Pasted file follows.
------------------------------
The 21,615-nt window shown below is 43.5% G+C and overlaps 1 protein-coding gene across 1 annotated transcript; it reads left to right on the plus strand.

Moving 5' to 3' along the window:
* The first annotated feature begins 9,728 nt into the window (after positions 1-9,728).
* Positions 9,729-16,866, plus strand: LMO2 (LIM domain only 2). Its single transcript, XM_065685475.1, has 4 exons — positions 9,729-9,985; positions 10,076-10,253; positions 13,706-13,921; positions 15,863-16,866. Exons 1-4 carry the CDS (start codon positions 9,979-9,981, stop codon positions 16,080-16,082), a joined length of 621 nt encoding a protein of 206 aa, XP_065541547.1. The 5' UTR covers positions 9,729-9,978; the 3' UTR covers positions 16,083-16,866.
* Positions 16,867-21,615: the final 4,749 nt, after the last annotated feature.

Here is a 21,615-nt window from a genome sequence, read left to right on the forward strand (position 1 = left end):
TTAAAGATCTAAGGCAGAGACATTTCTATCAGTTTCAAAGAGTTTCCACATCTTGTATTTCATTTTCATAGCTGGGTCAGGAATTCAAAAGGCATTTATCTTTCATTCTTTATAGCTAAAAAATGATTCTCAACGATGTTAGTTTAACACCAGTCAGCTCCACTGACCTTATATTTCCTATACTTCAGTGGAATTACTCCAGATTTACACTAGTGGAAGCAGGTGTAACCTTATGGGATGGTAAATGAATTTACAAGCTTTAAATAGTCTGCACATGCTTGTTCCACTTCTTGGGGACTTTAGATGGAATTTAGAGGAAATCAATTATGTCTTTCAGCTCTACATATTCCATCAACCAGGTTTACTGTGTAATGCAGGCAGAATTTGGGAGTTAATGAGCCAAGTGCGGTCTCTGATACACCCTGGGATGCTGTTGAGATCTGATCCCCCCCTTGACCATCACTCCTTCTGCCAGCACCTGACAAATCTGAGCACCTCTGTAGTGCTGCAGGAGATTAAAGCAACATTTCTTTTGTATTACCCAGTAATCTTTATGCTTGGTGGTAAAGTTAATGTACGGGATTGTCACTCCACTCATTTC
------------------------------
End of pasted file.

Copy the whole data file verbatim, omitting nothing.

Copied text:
The 21,615-nt window shown below is 43.5% G+C and overlaps 1 protein-coding gene across 1 annotated transcript; it reads left to right on the plus strand.

Moving 5' to 3' along the window:
* The first annotated feature begins 9,728 nt into the window (after positions 1-9,728).
* Positions 9,729-16,866, plus strand: LMO2 (LIM domain only 2). Its single transcript, XM_065685475.1, has 4 exons — positions 9,729-9,985; positions 10,076-10,253; positions 13,706-13,921; positions 15,863-16,866. Exons 1-4 carry the CDS (start codon positions 9,979-9,981, stop codon positions 16,080-16,082), a joined length of 621 nt encoding a protein of 206 aa, XP_065541547.1. The 5' UTR covers positions 9,729-9,978; the 3' UTR covers positions 16,083-16,866.
* Positions 16,867-21,615: the final 4,749 nt, after the last annotated feature.

Here is a 21,615-nt window from a genome sequence, read left to right on the forward strand (position 1 = left end):
TTAAAGATCTAAGGCAGAGACATTTCTATCAGTTTCAAAGAGTTTCCACATCTTGTATTTCATTTTCATAGCTGGGTCAGGAATTCAAAAGGCATTTATCTTTCATTCTTTATAGCTAAAAAATGATTCTCAACGATGTTAGTTTAACACCAGTCAGCTCCACTGACCTTATATTTCCTATACTTCAGTGGAATTACTCCAGATTTACACTAGTGGAAGCAGGTGTAACCTTATGGGATGGTAAATGAATTTACAAGCTTTAAATAGTCTGCACATGCTTGTTCCACTTCTTGGGGACTTTAGATGGAATTTAGAGGAAATCAATTATGTCTTTCAGCTCTACATATTCCATCAACCAGGTTTACTGTGTAATGCAGGCAGAATTTGGGAGTTAATGAGCCAAGTGCGGTCTCTGATACACCCTGGGATGCTGTTGAGATCTGATCCCCCCCTTGACCATCACTCCTTCTGCCAGCACCTGACAAATCTGAGCACCTCTGTAGTGCTGCAGGAGATTAAAGCAACATTTCTTTTGTATTACCCAGTAATCTTTATGCTTGGTGGTAAAGTTAATGTACGGGATTGTCACTCCACTCATTTC